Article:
1. First, The UNANIMOUS TESTIMONY of men of all fentiments, and of the utmost respectability.-Upon this point bear the arguments which we have already adduced to prove the articles Augustinian. For, however Calvin might express himself more decisively on some points of doctrine than Austin had done, or might eyen differ from him, those who now only adhere to Austin are called Calvinists. “When this doctrine,” saith Mr. Daubeny,“ now distinguished by the title of Calvinistic, was first broached by Austin, it was reckoned an herefyd.” So also in the passage already cited 2, reprobating Election, &c. as taught by “ Luther” and “ Calvin,” he says, " or the more ancient professor of this doctrine, St. Augustin.”-Al! “ other differences,” except those which respect Baptism, Bishop Burnet teaches, “ between St. Austin's Doctrine, and that of the Sublapfarians, are but forced strains to represent him and the Calvinists as of different principles y.”—“ Calvin,” Bishop Pretyman accordingly adds, “ nearly followed Austin and the Latin Church."-But our witnesses shall speak directly to the
(d) Appendix, p. 400. (z) page 68. (y) On Arts. p. 149, (x) Elements, Vol. ii, p. 312. See also Bishop Watson's Charge, 1795. p. 68.
point. We will begin with a man equally unprejudiced in favour of any system of revealed doctrines,
The celebrated historian Mr. Hume. " The first Reformers in England,” he says, “ as in other European countries, had embraced the most rigid tenets of predestination and absolute decrees, and had composed upon that system, all the articles of their religious Creed.” And in another place, speaking of the fame doctrines, “ All the first Reformers," he says, “ adopted these principles f.”
Hear next the equally well-known Dr. Mosheim, whose express object it was to make a faithful record of such particulars.--. After the death of Henry,” relates this learned Church Historian concerning our nation, the Uniyersities, Schools, and Churches, became the oracles of Calvinism. ... Hence it happened, that, when it was proposed, under the reign of Edward the fixth to give a fixed and stable turn to the doctrine and discipline of the Church, Geneva was acknowledged as a Sister-Church, and the theological system there established by Calvin, was adopted, and rendered the public rule of faith in England. This, however, was done, without any change of the form of Epifcopal Government." The fame sentiment he repeats a little after in these words : “It is certain that the Calvinistical doctrine of predestination prevajled among the first English Reformers, the greatest part of whom were at least Sublapfariansi.”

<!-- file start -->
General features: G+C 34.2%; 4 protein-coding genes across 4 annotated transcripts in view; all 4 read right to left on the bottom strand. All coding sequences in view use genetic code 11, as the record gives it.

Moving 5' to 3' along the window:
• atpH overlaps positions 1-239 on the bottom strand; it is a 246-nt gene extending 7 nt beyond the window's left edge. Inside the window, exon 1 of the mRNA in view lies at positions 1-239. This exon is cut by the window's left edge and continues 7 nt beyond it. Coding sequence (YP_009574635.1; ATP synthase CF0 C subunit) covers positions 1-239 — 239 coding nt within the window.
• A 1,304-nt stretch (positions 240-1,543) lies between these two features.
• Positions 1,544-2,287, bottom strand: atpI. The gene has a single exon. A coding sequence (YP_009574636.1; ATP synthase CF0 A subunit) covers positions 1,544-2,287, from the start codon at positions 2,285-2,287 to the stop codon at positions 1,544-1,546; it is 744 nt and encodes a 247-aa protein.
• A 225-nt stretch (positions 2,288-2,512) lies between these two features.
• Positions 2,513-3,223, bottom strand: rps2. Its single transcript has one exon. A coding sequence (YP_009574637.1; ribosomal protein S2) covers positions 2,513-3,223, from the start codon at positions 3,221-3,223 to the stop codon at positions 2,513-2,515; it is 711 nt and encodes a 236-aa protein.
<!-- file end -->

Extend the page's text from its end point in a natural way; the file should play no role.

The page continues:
The depofitions of another class of historians, the conductors of the New Annual Register, run thus : Speaking of the precise periods when our articles were agreed upon in convocation, and confirmed by Parliament, " The tenets," they say, “commonly received then, and indeed supported by the 39 Articles, were those commonly called Calvinistical.
(e) Hift. of Eng. Vol. vi. p. 273. (f) Ibid. p. 166. (g) “ For an account of this controversy” Tthe Calvinian) Bishop Pretyman says “ fee Mofheim.” Elements, Vol. ii. p. 312. (h) Eccles. History, Vol. iv. p. 87. (i) Ibid. p. 88..
In these opinions there was such an almost universal concurrence that we meet with only one personk of any confideration in this reign, who advanced sentiments approaching to what afterward went under the name of Arminianisın; and fuch was the clamour raised against him, that he retired from his Profefforthip?." ..,
" The opinion of Talvih," the Critical Reviewers fay, " was the doctrine of the early Fathers of the Church; and was generally maintained till the time of Bishop Burnet, by the members of the Church of England." .
"Of all the Reformed Churches," adds the elegant Dr. Robertson, “ that of England has deviated" least from the ancient institutions. ... Though the Articles to be recognized as the system of national faith were framed conformable to the doctrines of Calvin, his notions with respect to Church government and the mode of worship were not adopted.”
Bishop Burnet's testimony is equally short and decisive: “ In England,” faith his lordship, “the FIRST REFORMERS were GENERALLY in the Sublupsärian hypothesis ; but Perd kins and others allerted the Supralaplaridn'wäy "*2.1.
The fame, in effect, fay Maclaine'a, Strypeo, Wilson P, Smollett 9, and numberless others. In short, as the learned
· (k) Peter Baro, Lady Margaret's Professor of Divinity at Cambridge. (1) New Annual Regifter for 1789. . (y) June, 1800, p. 223. (Z) History of America, p. 163. (m) Expof. of Arts. p. 151.
The Sublapfarians suppose, that the elect were chosen, and the rest of mankind paffed by, as fallen creatures, or finners;'and attempt not to account for the difficulties which attend the subject when pursued beyond a certain limit. The Supralapfarians proceed further, speak mòre decisively respecting the Divine Decree in the fall of Adam, &c: and fuppose that in the Aet of Election, &c. God merely contidered men as creatures. This seems agreeable to his Lordship's account. They were in common, however, he says, called " Calvinijs." Ibid. (n) Noté on Mofheim's Hift. Vol. ii. p. 571. (0) Eccles:Mem.' and Annalş. (p) Vol. ii. p. 753. (q) Hift. Vol. vii. p. 80.